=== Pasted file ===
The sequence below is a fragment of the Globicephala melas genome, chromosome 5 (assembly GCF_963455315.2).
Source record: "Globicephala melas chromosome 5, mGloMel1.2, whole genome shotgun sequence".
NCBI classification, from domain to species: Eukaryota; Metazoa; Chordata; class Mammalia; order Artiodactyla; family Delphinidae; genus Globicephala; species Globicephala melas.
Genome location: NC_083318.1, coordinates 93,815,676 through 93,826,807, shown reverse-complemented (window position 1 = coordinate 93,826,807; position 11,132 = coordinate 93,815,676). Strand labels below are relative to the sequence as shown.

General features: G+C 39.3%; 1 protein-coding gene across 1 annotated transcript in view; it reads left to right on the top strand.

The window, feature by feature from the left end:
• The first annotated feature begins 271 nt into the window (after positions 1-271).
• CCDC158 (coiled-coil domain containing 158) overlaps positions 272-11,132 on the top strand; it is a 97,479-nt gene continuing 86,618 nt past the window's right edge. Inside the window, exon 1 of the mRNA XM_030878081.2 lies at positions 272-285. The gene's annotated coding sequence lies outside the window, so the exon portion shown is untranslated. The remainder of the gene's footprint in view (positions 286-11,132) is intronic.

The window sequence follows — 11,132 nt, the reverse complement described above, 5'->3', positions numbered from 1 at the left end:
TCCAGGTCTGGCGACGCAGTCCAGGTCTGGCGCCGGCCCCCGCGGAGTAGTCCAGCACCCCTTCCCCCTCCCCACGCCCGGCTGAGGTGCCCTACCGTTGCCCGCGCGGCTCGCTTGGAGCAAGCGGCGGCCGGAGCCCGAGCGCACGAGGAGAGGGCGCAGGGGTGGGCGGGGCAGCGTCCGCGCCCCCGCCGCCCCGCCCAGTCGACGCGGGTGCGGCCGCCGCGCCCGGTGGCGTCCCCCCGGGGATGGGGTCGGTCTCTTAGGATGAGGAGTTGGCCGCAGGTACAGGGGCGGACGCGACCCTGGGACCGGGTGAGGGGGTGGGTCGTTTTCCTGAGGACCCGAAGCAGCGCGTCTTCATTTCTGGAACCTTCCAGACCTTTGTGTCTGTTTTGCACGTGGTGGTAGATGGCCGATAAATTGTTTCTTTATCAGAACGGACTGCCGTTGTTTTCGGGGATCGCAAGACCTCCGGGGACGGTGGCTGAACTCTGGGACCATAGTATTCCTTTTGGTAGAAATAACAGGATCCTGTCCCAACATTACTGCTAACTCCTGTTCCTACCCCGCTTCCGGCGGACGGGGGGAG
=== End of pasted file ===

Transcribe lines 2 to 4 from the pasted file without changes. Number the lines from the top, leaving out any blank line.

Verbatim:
Source record: "Globicephala melas chromosome 5, mGloMel1.2, whole genome shotgun sequence".
NCBI classification, from domain to species: Eukaryota; Metazoa; Chordata; class Mammalia; order Artiodactyla; family Delphinidae; genus Globicephala; species Globicephala melas.
Genome location: NC_083318.1, coordinates 93,815,676 through 93,826,807, shown reverse-complemented (window position 1 = coordinate 93,826,807; position 11,132 = coordinate 93,815,676). Strand labels below are relative to the sequence as shown.